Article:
Two Maine companies employing about 400 people may be poised to close their doors because of high energy costs, Maine Gov. Paul LePage said during a radio interview Thursday.

“I’m not going to give you the names because we are just starting the conversation, but yesterday we got two calls,” LePage said. “We are talking roughly 400 people who may lose their jobs because of closures.”

LePage said the companies involved are concerned about a recent voter-approved increase to the minimum wage and high state income taxes, but mostly overwhelming energy costs.

“One company told us their energy bill is going up $125,000 and they simply can’t sustain it,” the Republican governor said in a conversation with WGAN radio talk show hosts Matt Gagnon and Ken Altshuler.

No one responded to a message left Thursday with LePage’s office seeking details on the 400 jobs.

With some exceptions, large employers are required to notify the state 60 days in advance of mass layoffs. The Maine Department of Labor has received no recent notifications of large-scale layoffs.

LePage has previously warned about job losses tied to high energy costs without revealing specifics. In early 2016 he said 900 jobs would be lost in southern Maine because of energy costs, but he never provided specifics and no closures identified as occurring because of energy costs materialized in southern Maine.

ARE ENERGY COSTS THAT BAD?

Some have cast doubt on the governor’s claims that businesses are closing because of rising energy costs. Maine has higher-than-average costs, ranking 19th-highest nationally in 2014 for all sectors, including residential, commercial and industrial, according to federal data. However, industrial users have seen their electricity rates go down in recent years.

Maine’s unemployment rate fell to between 3.6 percent and 4 percent in 2016, down from 8.1 percent in 2010, when LePage was elected. Maine’s jobless rate is consistently below the national rate, but has declined at around the same pace as the national rate since 2010. The number of employed workers in Maine has grown from 640,000 in 2010 to nearly 650,000 in 2016, a 1.6 percent increase in six years.

In his radio interview Thursday, LePage also said he may pursue a ballot question asking voters to eliminate the state’s income tax, saying the state Legislature was “relatively irrelevant.”

“You just go to referendum and they’ll say, ‘Well, the people have spoken,’ ” LePage said. “And that’s how you win the game.”

LePage also hinted that his next and final two-year budget proposal, due to be delivered to the Legislature on Friday, would not increase taxes and is likely to include provisions that will attempt to create a statewide contract for public school teachers. LePage long has said the state has too many school administrators and that not enough money goes into classroom education.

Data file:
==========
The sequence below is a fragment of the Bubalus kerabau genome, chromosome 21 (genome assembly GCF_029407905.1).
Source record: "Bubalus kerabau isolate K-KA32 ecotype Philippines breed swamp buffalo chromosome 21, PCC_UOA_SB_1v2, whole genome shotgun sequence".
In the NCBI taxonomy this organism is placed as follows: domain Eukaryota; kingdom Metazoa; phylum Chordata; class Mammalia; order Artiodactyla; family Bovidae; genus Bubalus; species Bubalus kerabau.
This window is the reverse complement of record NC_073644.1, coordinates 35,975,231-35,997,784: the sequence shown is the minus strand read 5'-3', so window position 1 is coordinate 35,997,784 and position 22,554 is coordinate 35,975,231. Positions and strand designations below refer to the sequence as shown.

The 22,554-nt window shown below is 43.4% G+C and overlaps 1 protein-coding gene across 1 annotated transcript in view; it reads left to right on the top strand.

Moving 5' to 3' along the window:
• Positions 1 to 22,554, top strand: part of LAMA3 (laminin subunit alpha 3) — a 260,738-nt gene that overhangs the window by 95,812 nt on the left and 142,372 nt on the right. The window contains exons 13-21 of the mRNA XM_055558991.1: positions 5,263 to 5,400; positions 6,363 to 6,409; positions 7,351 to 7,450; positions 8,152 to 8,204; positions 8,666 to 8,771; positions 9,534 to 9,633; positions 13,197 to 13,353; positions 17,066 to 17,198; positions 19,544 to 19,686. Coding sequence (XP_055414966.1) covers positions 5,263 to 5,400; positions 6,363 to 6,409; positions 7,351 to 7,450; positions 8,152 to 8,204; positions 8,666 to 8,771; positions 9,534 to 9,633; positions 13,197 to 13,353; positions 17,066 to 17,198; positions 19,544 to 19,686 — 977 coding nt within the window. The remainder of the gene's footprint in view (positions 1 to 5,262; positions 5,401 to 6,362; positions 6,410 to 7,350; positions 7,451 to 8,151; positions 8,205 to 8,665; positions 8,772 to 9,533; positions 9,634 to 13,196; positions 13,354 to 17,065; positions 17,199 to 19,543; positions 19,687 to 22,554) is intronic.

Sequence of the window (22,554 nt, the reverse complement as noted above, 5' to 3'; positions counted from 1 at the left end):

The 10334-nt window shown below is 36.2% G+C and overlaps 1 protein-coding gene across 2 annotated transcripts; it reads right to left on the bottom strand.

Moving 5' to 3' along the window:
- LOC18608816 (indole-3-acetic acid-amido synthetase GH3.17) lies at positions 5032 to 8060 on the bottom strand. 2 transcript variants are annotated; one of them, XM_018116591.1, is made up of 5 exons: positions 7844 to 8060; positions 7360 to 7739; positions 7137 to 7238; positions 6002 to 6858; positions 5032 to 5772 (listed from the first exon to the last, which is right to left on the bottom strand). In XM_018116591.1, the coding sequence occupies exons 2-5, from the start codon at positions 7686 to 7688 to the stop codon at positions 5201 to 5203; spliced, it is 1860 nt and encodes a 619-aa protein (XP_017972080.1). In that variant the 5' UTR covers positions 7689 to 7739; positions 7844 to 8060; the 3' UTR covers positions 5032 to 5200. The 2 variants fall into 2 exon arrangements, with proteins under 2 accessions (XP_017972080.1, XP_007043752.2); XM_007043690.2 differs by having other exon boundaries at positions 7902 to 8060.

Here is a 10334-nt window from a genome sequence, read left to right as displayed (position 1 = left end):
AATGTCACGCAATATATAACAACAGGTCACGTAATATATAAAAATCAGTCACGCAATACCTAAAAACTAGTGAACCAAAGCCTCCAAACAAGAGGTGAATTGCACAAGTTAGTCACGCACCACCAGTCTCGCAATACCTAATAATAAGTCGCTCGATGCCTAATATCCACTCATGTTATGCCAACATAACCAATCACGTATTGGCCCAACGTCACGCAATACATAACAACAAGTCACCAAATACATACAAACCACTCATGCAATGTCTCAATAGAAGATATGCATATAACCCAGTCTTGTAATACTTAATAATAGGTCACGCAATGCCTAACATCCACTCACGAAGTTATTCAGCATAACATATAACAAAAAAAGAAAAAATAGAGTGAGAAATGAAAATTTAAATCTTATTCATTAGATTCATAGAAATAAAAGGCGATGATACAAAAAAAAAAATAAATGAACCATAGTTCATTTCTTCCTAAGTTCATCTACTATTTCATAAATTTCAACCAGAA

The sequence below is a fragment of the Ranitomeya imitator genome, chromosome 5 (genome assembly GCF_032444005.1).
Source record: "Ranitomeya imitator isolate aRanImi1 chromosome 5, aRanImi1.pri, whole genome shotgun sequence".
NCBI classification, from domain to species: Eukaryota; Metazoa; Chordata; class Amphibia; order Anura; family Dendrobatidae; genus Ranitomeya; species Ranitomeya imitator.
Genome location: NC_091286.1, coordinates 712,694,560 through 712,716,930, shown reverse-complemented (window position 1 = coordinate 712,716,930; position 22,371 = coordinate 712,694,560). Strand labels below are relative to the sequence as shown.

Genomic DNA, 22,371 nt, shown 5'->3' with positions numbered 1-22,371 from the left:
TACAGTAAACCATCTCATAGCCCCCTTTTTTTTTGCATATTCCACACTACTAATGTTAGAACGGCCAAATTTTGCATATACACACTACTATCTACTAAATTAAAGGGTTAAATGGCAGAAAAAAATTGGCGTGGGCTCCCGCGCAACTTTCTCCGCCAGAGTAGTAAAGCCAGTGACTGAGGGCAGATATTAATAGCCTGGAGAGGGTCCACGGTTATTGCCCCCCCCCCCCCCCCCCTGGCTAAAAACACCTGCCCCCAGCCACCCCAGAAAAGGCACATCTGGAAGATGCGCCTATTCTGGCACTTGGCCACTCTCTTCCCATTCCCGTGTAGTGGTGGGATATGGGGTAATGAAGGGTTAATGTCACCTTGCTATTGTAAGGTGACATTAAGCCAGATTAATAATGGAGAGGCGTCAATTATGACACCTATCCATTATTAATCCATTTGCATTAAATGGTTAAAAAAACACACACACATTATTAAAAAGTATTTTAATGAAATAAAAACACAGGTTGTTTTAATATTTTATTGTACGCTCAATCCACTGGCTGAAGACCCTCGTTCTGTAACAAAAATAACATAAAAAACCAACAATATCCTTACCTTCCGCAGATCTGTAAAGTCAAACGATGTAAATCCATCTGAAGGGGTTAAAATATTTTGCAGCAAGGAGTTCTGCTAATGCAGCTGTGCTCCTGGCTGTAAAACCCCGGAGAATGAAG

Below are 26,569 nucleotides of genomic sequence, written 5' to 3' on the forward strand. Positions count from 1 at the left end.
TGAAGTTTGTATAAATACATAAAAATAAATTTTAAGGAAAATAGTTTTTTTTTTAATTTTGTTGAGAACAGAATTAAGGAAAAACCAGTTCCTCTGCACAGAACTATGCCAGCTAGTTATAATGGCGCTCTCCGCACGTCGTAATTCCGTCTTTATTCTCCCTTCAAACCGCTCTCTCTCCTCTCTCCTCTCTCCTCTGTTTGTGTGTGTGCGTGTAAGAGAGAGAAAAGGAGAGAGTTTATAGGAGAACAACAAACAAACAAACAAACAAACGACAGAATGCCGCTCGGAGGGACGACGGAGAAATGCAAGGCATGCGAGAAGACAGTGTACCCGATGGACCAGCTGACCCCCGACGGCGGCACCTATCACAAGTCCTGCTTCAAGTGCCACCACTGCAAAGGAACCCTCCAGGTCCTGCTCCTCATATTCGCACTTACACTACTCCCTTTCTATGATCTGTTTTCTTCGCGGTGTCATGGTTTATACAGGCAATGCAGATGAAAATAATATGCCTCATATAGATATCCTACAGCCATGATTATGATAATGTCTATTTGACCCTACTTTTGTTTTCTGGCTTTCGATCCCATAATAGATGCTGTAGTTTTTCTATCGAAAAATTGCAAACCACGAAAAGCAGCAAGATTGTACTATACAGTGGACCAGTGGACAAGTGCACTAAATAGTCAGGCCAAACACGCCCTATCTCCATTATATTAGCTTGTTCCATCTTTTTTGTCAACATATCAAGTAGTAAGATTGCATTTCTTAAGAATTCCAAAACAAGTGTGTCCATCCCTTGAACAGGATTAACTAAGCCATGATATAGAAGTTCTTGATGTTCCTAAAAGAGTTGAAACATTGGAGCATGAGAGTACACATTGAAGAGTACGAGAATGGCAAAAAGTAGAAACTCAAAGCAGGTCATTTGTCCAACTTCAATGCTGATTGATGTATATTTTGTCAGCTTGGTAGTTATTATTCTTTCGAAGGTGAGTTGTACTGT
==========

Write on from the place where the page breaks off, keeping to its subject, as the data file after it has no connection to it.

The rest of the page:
“Education is going to be completely reformed,” LePage said. “We are so out of line with the rest of the nation, it’s not even funny.”

TOWN HALL MEETINGS TO RESUME

LePage said his proposal would have the state cover the costs of teachers’ salaries. He said that would cover between 50 percent and 55 percent of the cost of education.

“Then we will leave it to the communities to decide how many superintendents they want, how many teams they want, how many everything else they want. I’ll take care of the classroom operations,” he said.

The governor also said he would resume a schedule of statewide town hall meetings that he started in 2014 but stopped in August 2016 after he again found himself in the national media spotlight – this time for racially charged statements he made about drug traffickers coming to Maine from out-of-state. That was followed by an obscenity-laced voicemail LePage left for state Rep. Drew Gattine, a Westbrook Democrat, after Gattine criticized the governor for his comments.

LePage also predicted Thursday that the wholesale price of eggs will go from 69 cents to $1.87 a dozen because of a ballot question passed in Massachusetts that bans the sale of eggs from caged hens. He said the ban will prevent Maine producers from selling eggs in Massachusetts.

Scott Thistle can be contacted at 791-6330 or at:

[email protected]

Twitter: thisdog

This story was updated at 10:15 a.m. Friday to clarify the description of layoffs last year.


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